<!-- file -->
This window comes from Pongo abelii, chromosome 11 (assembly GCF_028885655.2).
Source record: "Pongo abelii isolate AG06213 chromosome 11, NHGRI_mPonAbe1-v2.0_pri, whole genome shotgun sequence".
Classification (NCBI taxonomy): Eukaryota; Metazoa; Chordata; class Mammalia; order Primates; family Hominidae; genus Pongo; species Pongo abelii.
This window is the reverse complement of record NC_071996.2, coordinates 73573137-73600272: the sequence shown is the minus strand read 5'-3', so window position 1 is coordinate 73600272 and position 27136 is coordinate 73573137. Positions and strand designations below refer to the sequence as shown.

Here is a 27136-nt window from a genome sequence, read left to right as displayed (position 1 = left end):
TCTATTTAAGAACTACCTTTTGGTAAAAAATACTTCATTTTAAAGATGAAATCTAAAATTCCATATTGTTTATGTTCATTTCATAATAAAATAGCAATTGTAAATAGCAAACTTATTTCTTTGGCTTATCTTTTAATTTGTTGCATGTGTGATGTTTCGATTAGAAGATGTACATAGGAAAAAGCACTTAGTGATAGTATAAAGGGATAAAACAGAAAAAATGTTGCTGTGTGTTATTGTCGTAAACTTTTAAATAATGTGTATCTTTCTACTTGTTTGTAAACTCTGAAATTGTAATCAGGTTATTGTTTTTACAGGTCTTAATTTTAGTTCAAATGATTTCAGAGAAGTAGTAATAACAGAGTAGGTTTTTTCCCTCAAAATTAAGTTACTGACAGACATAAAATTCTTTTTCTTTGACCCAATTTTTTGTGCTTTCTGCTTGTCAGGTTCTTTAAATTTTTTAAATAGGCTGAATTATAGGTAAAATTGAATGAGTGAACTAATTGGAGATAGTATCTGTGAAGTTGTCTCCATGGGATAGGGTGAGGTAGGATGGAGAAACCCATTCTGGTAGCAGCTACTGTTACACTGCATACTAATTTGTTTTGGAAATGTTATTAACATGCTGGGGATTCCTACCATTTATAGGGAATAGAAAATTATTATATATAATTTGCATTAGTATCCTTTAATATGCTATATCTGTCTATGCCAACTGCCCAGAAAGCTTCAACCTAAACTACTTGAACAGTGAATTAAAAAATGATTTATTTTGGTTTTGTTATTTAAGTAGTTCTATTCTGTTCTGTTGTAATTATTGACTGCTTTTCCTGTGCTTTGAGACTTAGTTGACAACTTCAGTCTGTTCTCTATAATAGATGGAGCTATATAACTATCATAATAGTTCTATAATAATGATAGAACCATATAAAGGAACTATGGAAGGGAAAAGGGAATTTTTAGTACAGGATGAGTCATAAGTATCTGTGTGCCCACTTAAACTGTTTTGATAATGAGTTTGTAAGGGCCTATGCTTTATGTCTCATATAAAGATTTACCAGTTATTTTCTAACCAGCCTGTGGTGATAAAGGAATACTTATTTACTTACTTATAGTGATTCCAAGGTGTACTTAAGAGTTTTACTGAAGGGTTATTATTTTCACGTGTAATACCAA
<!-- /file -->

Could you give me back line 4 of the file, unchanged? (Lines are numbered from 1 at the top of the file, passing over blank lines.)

This window is the reverse complement of record NC_071996.2, coordinates 73573137-73600272: the sequence shown is the minus strand read 5'-3', so window position 1 is coordinate 73600272 and position 27136 is coordinate 73573137. Positions and strand designations below refer to the sequence as shown.